Building success with segmentation

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Andrew Hawkins.
Andrew Hawkins.

MARKETING: Andrew Hawkins looks at the how and why of market segmentation.

Now that for most of us the calendar of boat shows is over for 2017, it is a good time to reflect on shows being the best location for actually observing your customers and the wide range of personalities they represent.

Consumers of marine product are a broad and varied group. Think of your companions from the last time you went fishing, paddling or sailing. I often relate my story of chatting to crew next to me whilst hiking on the rail on a racing yacht. One was the CFO of a large media company, the other a train driver. How do you cater for each of these consumers?

One of the very first subjects taught when studying marketing is the how and why of market segmentation. “Market segmentation is the process of dividing a market of potential customers into groups, or segments, based on different characteristics. The segments created are composed of consumers who will respond similarly to marketing strategies and who share traits such as similar interests, needs, or locations.”

The ability to understand your market, the existing and potential customers, and know what makes them tick is what makes a business successful.

One client I worked with was convinced that the smaller boats they represented would never work in the Australian market. They continually told me that their market was only the mature, older market, successful business people who were interested in the large luxury vessels. So I sat them down and we segmented.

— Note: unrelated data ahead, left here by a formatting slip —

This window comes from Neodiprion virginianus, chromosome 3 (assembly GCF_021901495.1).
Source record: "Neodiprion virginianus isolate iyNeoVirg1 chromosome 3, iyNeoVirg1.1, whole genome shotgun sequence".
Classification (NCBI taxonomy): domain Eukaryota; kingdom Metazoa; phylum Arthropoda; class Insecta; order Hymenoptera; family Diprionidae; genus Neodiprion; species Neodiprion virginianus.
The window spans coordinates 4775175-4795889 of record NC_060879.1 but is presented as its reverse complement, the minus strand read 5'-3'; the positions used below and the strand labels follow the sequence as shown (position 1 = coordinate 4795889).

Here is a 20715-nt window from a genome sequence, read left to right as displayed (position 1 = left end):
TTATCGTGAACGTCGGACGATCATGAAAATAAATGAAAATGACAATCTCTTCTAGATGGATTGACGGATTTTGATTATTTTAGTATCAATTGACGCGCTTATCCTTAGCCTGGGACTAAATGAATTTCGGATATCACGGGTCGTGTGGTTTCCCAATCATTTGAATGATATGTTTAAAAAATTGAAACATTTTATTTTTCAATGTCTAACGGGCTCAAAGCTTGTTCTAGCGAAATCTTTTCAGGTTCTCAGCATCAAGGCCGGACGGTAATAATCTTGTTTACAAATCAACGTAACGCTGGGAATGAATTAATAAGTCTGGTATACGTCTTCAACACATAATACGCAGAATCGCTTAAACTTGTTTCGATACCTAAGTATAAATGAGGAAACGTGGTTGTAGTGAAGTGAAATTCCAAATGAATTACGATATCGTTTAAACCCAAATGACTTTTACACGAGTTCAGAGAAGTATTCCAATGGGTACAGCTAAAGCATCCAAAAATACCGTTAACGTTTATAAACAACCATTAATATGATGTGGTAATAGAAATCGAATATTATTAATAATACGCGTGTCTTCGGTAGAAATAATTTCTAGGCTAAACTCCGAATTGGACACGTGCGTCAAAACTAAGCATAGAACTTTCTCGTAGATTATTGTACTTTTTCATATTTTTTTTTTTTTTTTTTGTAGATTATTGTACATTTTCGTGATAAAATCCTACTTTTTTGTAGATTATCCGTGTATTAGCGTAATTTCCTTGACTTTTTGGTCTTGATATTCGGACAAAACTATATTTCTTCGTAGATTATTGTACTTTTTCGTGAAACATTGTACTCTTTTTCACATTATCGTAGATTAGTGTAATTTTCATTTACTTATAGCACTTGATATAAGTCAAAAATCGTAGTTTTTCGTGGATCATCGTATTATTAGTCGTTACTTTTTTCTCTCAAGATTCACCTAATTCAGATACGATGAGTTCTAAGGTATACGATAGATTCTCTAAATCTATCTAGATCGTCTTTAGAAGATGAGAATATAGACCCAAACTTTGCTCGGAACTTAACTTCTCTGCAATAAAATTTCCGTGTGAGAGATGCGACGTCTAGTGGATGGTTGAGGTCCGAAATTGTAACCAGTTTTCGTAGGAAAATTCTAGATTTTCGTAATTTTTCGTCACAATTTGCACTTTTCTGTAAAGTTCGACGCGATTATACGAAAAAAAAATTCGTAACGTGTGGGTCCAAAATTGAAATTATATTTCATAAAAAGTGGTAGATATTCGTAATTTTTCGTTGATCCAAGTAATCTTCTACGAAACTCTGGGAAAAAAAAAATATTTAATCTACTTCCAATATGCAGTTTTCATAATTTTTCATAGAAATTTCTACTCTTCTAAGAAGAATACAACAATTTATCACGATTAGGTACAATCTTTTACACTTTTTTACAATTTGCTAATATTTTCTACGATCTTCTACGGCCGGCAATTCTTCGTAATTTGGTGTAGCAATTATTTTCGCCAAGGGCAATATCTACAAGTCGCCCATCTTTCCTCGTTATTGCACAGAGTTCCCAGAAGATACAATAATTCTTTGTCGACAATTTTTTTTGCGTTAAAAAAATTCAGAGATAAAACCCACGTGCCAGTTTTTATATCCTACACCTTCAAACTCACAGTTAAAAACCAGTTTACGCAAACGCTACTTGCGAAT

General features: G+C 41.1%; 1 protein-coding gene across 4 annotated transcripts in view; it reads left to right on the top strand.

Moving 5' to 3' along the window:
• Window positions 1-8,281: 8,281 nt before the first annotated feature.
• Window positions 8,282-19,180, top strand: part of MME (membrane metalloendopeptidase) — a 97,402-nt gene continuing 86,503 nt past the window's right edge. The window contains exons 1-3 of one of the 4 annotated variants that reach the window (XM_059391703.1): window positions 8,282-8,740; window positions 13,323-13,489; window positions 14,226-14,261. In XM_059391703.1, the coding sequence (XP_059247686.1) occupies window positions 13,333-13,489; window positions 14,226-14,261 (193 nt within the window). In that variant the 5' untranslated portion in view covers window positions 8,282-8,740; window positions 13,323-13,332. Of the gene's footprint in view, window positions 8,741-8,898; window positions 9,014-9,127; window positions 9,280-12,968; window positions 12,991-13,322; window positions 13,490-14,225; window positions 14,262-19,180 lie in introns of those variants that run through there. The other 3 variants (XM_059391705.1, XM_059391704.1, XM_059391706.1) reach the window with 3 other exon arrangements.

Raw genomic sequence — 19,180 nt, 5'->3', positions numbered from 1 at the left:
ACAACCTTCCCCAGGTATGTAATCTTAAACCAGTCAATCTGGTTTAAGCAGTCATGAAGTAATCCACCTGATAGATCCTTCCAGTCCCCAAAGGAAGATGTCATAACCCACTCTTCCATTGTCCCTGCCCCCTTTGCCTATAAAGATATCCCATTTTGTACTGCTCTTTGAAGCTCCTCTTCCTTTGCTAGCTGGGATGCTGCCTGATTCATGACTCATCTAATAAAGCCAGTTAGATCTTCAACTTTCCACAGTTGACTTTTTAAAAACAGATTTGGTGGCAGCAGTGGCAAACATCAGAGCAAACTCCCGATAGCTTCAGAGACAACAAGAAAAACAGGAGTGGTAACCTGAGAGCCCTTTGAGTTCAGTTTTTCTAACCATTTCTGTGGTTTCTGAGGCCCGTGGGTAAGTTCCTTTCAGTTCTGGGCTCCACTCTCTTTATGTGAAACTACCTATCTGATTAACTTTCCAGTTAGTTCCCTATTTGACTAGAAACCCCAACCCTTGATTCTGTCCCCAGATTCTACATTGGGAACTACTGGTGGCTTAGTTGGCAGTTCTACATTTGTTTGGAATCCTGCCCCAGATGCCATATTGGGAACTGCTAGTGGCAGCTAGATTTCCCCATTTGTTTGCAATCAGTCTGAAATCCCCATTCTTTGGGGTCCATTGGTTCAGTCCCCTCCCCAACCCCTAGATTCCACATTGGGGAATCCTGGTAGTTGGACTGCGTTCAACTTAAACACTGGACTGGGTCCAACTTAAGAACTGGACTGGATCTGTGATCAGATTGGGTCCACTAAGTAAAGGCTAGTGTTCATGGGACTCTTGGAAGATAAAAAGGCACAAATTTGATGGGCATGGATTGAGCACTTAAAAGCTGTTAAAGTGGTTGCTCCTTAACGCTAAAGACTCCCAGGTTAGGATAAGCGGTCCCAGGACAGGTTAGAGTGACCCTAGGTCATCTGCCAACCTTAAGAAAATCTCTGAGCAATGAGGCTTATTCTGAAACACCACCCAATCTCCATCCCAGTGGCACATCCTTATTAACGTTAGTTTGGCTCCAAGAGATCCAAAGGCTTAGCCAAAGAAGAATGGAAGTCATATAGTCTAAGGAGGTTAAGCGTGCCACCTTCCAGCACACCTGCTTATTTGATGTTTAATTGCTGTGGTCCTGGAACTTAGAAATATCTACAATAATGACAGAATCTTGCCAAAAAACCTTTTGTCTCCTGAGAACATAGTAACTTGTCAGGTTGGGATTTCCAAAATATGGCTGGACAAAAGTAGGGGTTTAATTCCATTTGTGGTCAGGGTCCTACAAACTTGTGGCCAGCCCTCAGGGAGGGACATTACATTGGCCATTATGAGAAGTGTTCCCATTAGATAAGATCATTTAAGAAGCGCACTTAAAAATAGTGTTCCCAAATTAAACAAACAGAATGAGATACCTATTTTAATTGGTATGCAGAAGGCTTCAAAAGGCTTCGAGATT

My client very soon realised that the younger market was just as likely to buy a brand new boat, in many cases a smaller one, and of course with the ongoing benefit that they could be upgraded as their needs changed. They just had to target them specifically with a marketing campaign that met their expectations. The salespeople were given the strategy and the collateral designed to trigger the buying impulse of those specific consumers and one of the smaller boats in question went on to be an Australian best seller.

How to segment

To start the segmentation, we need to clearly define the needs, wants and demands of the target market. These will obviously be different across the segments, and consequently may require different products, or different product features highlighted to satisfy them.

Then we must measure the actual size of the segment. Is this national or restricted by sales territory? Is the segment size worth the effort in terms of return? With certain markets the size may be there, but companies may not have the resources to identify them easily, or may not have access to promotional vehicles that can effectively reach them. Consider again the eclectic nature of the market. How do you reach the range of personalities gathered on the deck of a fishing boat? What is the commonality of their needs and wants?

The marketing textbooks then ask you to look also at your company’s policies. Generally, is the segment that you have identified an appropriate one to be associated with? The four main types of segmentation you need to consider with this process are:

  • Demographic – age, gender, family structure, income, occupation, religious beliefs, and culture.
  • Behaviour – how they behave in terms of using the product and deciding on the product.
  • Psychographic – their lifestyle, actual or perceived social standing.
  • Geographic - not just the actual location, but also such things as the climate in that location.

As with all marketing, you must decide on how much you can apply, what your ultimate return on investment will be, and also how much you are actually doing already that could be refined. Just don’t miss out on a sale because you assumed you knew already. There is always more to learn.

About the author

Andrew Hawkins can be contacted via, tel 0422 953 928.

This article was first published in the October-November 2017 issue of Marine Business magazine.

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